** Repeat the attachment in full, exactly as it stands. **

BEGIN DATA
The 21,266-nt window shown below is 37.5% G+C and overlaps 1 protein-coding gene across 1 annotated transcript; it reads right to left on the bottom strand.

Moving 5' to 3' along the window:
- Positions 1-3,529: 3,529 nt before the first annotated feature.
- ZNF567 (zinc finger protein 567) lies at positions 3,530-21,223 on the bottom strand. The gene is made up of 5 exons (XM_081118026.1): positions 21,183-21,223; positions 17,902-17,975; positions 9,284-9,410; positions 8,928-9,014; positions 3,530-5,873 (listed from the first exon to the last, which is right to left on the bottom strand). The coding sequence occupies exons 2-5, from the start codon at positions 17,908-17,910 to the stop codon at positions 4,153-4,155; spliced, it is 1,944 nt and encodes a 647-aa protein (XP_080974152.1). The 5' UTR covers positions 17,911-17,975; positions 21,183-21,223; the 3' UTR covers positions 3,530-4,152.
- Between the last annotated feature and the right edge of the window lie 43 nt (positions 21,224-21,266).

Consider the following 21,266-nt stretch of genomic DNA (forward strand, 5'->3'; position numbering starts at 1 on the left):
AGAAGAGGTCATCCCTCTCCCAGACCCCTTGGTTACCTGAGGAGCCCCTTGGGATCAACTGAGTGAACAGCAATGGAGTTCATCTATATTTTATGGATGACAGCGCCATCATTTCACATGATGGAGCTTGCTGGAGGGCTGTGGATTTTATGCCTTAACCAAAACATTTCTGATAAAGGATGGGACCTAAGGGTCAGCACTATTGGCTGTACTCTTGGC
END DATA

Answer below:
The 21,266-nt window shown below is 37.5% G+C and overlaps 1 protein-coding gene across 1 annotated transcript; it reads right to left on the bottom strand.

Moving 5' to 3' along the window:
- Positions 1-3,529: 3,529 nt before the first annotated feature.
- ZNF567 (zinc finger protein 567) lies at positions 3,530-21,223 on the bottom strand. The gene is made up of 5 exons (XM_081118026.1): positions 21,183-21,223; positions 17,902-17,975; positions 9,284-9,410; positions 8,928-9,014; positions 3,530-5,873 (listed from the first exon to the last, which is right to left on the bottom strand). The coding sequence occupies exons 2-5, from the start codon at positions 17,908-17,910 to the stop codon at positions 4,153-4,155; spliced, it is 1,944 nt and encodes a 647-aa protein (XP_080974152.1). The 5' UTR covers positions 17,911-17,975; positions 21,183-21,223; the 3' UTR covers positions 3,530-4,152.
- Between the last annotated feature and the right edge of the window lie 43 nt (positions 21,224-21,266).

Consider the following 21,266-nt stretch of genomic DNA (forward strand, 5'->3'; position numbering starts at 1 on the left):
AGAAGAGGTCATCCCTCTCCCAGACCCCTTGGTTACCTGAGGAGCCCCTTGGGATCAACTGAGTGAACAGCAATGGAGTTCATCTATATTTTATGGATGACAGCGCCATCATTTCACATGATGGAGCTTGCTGGAGGGCTGTGGATTTTATGCCTTAACCAAAACATTTCTGATAAAGGATGGGACCTAAGGGTCAGCACTATTGGCTGTACTCTTGGC